In Greek mythology, Serifos is where Danaë and her infant son Perseus washed ashore after her father Acrisius, in response to an oracle that his own grandson would kill him, set them adrift at sea in a wooden chest. When Perseus returned to Serifos with the head of the Gorgon Medusa, he turned Polydektes, the king of Serifos, and his retainers into stone as punishment for the king’s attempt to marry his mother by force.
In antiquity, the island was proverbial for the alleged muteness of its frogs. During the Roman imperial period, Serifos was a place of exile. After 1204 it became a minor dependency of the Venetian dukes of the Archipelago. In the late 19th century Serifos experienced a modest economic boom from the exploitation of the island’s extensive iron ore deposits. The mines closed in the 1960s, and Serifos now depends on tourism and small-scale agriculture.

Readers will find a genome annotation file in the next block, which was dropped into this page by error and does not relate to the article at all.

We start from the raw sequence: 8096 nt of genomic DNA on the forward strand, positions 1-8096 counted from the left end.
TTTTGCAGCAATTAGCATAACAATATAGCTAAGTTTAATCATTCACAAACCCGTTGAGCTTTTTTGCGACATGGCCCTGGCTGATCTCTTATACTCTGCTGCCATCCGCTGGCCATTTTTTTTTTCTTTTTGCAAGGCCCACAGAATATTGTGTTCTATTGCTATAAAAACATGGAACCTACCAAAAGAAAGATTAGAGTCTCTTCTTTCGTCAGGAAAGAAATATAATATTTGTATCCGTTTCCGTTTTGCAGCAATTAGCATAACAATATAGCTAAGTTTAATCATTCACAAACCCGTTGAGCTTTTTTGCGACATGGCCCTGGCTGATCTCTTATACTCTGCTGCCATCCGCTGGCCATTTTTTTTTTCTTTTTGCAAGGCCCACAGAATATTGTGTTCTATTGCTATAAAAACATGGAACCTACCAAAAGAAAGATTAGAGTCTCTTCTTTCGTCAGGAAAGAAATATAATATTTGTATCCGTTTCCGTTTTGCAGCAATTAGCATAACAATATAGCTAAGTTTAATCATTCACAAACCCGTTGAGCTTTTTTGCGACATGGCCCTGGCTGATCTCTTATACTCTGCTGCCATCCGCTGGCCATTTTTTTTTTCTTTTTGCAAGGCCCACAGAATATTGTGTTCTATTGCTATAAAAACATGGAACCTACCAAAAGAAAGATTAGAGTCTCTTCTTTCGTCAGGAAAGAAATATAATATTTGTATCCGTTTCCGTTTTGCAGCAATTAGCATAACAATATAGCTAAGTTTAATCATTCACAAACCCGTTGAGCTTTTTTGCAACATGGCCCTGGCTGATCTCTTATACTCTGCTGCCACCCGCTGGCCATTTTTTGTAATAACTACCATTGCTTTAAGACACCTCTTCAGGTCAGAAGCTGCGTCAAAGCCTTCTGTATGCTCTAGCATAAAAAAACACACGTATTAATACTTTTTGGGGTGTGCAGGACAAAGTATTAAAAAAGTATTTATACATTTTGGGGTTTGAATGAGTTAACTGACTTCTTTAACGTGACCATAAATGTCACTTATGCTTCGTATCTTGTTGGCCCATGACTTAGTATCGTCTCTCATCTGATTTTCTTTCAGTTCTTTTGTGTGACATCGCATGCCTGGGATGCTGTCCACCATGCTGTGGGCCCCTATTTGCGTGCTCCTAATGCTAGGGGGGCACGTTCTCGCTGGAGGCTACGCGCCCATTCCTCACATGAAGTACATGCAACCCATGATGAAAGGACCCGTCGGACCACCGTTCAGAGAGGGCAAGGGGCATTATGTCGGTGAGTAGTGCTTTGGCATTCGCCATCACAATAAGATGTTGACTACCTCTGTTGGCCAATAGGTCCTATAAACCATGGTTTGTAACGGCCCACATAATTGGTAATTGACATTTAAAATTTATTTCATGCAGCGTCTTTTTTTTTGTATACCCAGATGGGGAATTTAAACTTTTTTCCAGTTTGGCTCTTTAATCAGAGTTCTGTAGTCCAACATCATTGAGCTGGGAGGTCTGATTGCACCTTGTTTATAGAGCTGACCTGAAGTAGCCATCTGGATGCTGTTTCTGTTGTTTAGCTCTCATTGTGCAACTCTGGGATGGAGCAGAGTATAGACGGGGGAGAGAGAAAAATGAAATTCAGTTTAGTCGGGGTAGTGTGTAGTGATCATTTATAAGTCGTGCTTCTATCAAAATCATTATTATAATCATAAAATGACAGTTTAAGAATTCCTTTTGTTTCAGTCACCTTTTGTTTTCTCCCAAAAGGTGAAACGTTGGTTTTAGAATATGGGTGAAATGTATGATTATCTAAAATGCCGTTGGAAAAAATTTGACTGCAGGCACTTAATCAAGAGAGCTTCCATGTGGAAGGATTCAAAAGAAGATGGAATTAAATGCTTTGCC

Seriphos was colonised by Ionians from Athens, and it was one of the few islands which refused submission to Xerxes I. By subsequent writers Seriphos is almost always mentioned with contempt on account of its poverty and insignificance;and it was for this reason employed by the Roman emperors as a place of banishment for state criminals. It is curious that the ancient writers make no mention of the iron and copper mines of Seriphos, which were, however, worked in antiquity, as is evident from existing traces, and which, one might have supposed, would have bestowed some prosperity upon the island. But though the ancient writers are silent about the mines, they are careful to relate that the frogs of Seriphos differ from the rest of their fraternity by being mute.